Well Ted, in 1989 when the Berlin wall fell, (a potent symbol of the death to central-controlled quota-style soviet project), you had a woman who became not just an MP, but was leader and prime minister without positive discrimination.

Now 16 years later you are proposing a centrally-imposed solution.

That fact it, it should not be you, me, Cameron or anyone but the people of Bromley who get to decide which candidate they wish to represent them. If that is a middle aged white male, then who are you to tell them they are wrong?


I think what Ted is trying to say is that Positive Discrimination was alive and kicking in the Tory Party, except that its beneficiaries were MAWMs (Middle-Aged, White Men) and that now esp with the A-List which ironically was meant to reverse that trend, people view MAWMS as being the best qualified for a job on account of their MAWMishness and not for any particular ability.

Am I wrong Ted?

Ted - "For target and vacant seats we give priority for once to try to rectify the imbalance".

You mean give priority for women to be selected?

But why should we select any female candidate unless she is better than anyone else? Your answer seems to be to correct the "imbalance". So we should select an inferior candidate in order to correct an imbalance. This is socialist engineering, beloved of those who we are opposed!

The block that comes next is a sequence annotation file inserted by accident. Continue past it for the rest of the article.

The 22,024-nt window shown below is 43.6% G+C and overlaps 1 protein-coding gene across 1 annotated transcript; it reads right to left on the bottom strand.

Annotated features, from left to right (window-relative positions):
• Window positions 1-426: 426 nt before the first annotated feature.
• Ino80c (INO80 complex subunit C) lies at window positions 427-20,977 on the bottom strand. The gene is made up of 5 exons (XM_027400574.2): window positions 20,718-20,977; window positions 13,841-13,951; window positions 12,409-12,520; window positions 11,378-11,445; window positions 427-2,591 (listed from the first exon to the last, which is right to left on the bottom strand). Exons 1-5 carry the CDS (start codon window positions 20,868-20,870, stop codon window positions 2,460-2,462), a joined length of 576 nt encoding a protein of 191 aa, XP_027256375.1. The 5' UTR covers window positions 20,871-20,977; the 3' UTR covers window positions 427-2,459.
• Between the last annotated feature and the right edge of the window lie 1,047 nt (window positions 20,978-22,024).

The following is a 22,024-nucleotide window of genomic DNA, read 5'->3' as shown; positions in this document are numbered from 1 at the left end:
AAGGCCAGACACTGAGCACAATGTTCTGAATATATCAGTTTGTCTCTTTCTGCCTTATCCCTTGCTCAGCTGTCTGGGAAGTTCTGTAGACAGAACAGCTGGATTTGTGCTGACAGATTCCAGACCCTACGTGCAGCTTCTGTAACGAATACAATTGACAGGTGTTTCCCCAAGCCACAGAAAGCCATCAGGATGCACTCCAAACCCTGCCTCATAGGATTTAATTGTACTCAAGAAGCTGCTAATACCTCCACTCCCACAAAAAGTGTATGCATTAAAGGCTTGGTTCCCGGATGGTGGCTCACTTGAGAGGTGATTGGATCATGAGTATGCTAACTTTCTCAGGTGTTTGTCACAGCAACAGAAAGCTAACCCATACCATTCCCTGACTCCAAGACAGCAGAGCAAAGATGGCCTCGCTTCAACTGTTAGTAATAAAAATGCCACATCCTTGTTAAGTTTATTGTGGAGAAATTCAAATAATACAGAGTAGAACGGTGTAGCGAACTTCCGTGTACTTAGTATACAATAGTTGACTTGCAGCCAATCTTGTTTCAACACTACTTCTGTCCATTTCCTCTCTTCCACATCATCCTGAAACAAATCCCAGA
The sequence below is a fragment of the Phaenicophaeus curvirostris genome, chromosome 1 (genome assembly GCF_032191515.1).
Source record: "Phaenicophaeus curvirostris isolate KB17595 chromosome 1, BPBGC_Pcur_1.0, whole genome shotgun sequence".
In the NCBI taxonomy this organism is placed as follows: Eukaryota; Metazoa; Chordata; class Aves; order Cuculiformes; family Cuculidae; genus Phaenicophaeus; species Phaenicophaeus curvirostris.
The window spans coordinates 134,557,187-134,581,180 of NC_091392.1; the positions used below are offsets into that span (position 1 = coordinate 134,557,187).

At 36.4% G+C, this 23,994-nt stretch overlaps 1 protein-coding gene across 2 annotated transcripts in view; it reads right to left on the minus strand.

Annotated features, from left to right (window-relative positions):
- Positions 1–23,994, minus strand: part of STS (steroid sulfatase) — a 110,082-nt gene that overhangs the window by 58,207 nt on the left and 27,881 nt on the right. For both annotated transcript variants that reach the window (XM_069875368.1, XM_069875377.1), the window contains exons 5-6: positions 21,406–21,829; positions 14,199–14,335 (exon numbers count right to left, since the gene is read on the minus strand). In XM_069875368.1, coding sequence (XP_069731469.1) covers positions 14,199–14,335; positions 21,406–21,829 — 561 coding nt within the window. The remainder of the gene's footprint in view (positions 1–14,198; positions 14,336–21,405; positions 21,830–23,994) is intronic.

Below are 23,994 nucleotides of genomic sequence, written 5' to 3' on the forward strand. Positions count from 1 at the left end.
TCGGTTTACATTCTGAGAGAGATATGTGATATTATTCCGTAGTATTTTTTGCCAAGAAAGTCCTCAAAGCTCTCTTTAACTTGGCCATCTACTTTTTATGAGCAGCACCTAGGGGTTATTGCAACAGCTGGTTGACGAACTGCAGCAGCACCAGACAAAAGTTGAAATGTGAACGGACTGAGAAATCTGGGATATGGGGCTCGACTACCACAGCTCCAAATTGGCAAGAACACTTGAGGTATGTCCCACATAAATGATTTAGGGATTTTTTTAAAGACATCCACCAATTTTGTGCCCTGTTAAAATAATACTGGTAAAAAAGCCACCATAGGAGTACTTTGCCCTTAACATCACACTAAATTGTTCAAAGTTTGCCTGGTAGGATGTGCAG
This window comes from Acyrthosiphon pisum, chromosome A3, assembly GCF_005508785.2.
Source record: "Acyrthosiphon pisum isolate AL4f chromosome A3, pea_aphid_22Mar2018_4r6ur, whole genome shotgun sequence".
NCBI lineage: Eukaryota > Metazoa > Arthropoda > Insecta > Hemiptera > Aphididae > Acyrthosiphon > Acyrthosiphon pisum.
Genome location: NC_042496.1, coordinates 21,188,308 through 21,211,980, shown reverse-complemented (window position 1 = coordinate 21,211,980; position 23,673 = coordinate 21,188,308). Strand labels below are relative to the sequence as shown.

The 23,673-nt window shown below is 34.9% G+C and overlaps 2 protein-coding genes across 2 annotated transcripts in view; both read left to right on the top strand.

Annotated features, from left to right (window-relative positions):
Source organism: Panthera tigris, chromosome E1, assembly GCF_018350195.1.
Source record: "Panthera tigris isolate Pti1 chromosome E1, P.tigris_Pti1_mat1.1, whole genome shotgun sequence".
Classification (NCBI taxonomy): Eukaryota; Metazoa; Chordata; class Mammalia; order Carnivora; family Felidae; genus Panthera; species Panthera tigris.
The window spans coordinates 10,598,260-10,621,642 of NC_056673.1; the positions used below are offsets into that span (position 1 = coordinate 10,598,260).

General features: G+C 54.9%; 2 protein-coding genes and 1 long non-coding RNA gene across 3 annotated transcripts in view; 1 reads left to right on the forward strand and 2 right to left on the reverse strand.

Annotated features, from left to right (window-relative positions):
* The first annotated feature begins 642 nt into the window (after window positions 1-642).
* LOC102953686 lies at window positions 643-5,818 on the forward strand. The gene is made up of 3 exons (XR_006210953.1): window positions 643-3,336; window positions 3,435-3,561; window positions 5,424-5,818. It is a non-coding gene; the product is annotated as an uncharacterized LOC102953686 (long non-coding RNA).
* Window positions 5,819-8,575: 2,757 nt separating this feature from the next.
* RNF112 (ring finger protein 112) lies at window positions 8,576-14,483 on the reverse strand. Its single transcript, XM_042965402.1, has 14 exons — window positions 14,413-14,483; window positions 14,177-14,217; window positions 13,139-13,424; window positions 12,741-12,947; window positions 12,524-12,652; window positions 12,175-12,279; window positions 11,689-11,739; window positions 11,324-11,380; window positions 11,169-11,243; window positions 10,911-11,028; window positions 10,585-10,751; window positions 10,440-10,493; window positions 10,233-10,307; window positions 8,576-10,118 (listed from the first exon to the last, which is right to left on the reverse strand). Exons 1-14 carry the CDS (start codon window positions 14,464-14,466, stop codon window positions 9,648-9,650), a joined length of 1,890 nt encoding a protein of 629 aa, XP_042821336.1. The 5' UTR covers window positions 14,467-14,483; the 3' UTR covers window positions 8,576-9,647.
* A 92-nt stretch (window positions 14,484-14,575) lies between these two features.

Surely Conservatives believe in equality of opportunity - not equality of outcome. It is indeed ironic that the first test of this policy is in the seat of Eric Forth, a man whose traditional brand of Conservatism was completely opposed to this sort of thinking.

Disagree with "Hmmm". Being local is important especially in the North, Scotland and Wales. These are the places we need to win more seats. There are plenty of good people that live in or near constituencies and that would make good MPs. We would also get more women if we thought this way and planned ahead.


Hi Biodun :-) (friendly, not falling out)

Aah, I understand, the two-wrongs approach!

"to confirm Nick Bennett was MP for Pembroke 1987-1992 and stood as a candidate in Reading West in 1997. I don't think he stood in 2001 or 2005."

What an irony - a man who personifies the chicken run hoping to stand as a local candidate!

It shows how shallow the 'local candidate' argument is.

As far as local candidates are concerned, I would simply say that if there is someone who is good and also has a local connection then that is a bonus. Simply being "local" is not enough. What we must not do is exclude good local people from being considered, just because they are not on a list. We should give them an interview and put them on it.


Correct I believe that there has been a positive preference for white, professional men for decades.

Derek talks of equality of opportunity. How do you judge that when decisions are made subjectively by people - generally by outcomes. Our record says we discriminate against women and minorities - no equality of opportunity.